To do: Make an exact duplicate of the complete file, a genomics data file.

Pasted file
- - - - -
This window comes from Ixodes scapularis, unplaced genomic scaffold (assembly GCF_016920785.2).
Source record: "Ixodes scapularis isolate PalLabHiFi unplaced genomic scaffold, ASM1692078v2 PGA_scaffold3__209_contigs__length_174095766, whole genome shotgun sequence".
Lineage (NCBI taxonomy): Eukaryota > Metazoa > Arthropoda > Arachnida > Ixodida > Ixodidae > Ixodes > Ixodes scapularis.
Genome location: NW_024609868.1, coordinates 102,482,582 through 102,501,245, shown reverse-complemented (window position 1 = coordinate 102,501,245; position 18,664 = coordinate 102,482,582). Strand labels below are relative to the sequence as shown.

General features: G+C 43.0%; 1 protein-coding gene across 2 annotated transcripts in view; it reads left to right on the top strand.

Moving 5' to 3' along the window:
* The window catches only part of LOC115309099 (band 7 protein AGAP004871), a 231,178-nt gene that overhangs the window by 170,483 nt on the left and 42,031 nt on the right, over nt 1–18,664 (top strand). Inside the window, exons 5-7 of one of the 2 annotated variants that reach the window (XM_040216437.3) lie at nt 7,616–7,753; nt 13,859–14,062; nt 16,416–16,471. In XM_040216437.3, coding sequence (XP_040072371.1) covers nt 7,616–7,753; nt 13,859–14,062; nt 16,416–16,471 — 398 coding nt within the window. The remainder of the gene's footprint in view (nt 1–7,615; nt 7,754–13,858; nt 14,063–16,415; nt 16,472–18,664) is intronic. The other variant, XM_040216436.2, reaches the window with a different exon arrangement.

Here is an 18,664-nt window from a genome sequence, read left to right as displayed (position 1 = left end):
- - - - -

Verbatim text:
This window comes from Ixodes scapularis, unplaced genomic scaffold (assembly GCF_016920785.2).
Source record: "Ixodes scapularis isolate PalLabHiFi unplaced genomic scaffold, ASM1692078v2 PGA_scaffold3__209_contigs__length_174095766, whole genome shotgun sequence".
Lineage (NCBI taxonomy): Eukaryota > Metazoa > Arthropoda > Arachnida > Ixodida > Ixodidae > Ixodes > Ixodes scapularis.
Genome location: NW_024609868.1, coordinates 102,482,582 through 102,501,245, shown reverse-complemented (window position 1 = coordinate 102,501,245; position 18,664 = coordinate 102,482,582). Strand labels below are relative to the sequence as shown.

General features: G+C 43.0%; 1 protein-coding gene across 2 annotated transcripts in view; it reads left to right on the top strand.

Moving 5' to 3' along the window:
* The window catches only part of LOC115309099 (band 7 protein AGAP004871), a 231,178-nt gene that overhangs the window by 170,483 nt on the left and 42,031 nt on the right, over nt 1–18,664 (top strand). Inside the window, exons 5-7 of one of the 2 annotated variants that reach the window (XM_040216437.3) lie at nt 7,616–7,753; nt 13,859–14,062; nt 16,416–16,471. In XM_040216437.3, coding sequence (XP_040072371.1) covers nt 7,616–7,753; nt 13,859–14,062; nt 16,416–16,471 — 398 coding nt within the window. The remainder of the gene's footprint in view (nt 1–7,615; nt 7,754–13,858; nt 14,063–16,415; nt 16,472–18,664) is intronic. The other variant, XM_040216436.2, reaches the window with a different exon arrangement.

Here is an 18,664-nt window from a genome sequence, read left to right as displayed (position 1 = left end):